That's how I did it Bob. I guess I was used to singing in a full voice, so it was easier for me to do it up around Bb4.

Now I'm learning to lighten up and bridge a lot lower. This is a different kind of singing than what I'm used to. But I'm glad to learn it.

Not sure if one way is better than the other? I guess for me it was important to learn how to belt it out. That was a higher priority for me than singing quietly. Should I have learned the quiet way first? Maybe. However, I may have thought that doing it quiet was the "right way" and missed out on the other way. I think Lou gramm bridges higher but I don't know for sure.

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Even when I sing at my normal speaking level, I am controlling the breath and resonance. I think even you, Adon, said something similar.

So people who feel like they are not bridging at all, and I consider myself the same, are actually "past" the bridge when we open our mouths to sing.

What makes me dare to say that? Mel Tillis. Life-long stutterer. But sings beautiful and clear from the first note, because his breathing is different in singing than in speaking or stuttering.

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geno, either way...but for me light and strong can seem like the same....and boy i have no idea how to explain my way out of that one...lol!!!!!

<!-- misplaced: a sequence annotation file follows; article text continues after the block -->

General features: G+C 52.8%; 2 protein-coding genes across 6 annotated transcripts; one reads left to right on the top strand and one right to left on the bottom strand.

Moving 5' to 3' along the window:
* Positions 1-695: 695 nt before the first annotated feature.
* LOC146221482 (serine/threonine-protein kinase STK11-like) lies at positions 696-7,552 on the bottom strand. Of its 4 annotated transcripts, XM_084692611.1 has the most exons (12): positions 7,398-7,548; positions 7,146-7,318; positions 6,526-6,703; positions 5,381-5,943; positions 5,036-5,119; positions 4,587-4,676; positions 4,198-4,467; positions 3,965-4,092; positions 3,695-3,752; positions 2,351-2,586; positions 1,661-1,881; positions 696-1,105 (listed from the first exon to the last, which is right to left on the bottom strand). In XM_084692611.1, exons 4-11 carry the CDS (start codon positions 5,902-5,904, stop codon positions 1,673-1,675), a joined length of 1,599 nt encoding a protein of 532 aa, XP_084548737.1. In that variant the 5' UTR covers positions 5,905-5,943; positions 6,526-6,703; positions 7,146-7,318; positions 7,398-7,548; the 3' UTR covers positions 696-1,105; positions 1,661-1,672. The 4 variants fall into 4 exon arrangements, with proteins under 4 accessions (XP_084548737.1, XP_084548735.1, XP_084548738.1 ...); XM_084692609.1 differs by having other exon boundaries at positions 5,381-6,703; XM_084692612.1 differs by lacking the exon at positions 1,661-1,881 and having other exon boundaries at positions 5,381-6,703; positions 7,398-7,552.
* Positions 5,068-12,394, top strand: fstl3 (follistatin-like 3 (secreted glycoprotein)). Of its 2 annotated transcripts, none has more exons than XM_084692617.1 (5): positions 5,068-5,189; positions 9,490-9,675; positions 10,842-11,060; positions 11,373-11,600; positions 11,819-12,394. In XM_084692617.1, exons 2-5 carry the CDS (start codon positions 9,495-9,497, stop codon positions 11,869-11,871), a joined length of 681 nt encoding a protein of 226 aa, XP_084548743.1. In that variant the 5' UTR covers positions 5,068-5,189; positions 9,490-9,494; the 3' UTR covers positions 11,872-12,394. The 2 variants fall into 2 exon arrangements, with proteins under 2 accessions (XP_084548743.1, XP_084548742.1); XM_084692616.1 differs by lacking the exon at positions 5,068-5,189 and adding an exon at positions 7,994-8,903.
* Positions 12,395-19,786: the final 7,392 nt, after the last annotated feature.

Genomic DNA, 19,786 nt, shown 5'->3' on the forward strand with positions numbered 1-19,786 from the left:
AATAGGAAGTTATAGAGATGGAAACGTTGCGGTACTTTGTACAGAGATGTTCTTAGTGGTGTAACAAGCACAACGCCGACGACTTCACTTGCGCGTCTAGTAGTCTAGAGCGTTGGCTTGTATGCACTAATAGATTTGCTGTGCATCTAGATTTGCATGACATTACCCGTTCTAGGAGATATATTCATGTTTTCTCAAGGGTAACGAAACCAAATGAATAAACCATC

i just think a singer just creates a crutch and stumbling block for himself when he perceives a switch, a transition, a change as something he has to "go into."

maybe in the beginning..i guess..but that's all.

i would still be smacking my voice up against a brick wall if it wasn't for learning to narrow the vowel on the way up.

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Even when I sing at my normal speaking level, I am controlling the breath and resonance. I think even you, Adon, said something similar.

So people who feel like they are not bridging at all, and I consider myself the same, are actually "past" the bridge when we open our mouths to sing.

What makes me dare to say that? Mel Tillis. Life-long stutterer. But sings beautiful and clear from the first note, because his breathing is different in singing than in speaking or stuttering.

Some people who sing without knowing better( most likely they are right ) already start with a heady sound.

Singing like Michael jackson. Stevey wonder. Even if they are baritones. They will not need a bridge. They are already in "Head".That is the way they learned or thought it was done.

Someone Like myself Listened to Folk singers. They had a style closer to Male speaking voice. That is how I learned or taught myself. Now I struggle with a bridge or must try to teach myself to sing Heady from the beginning so I will not need a bridge.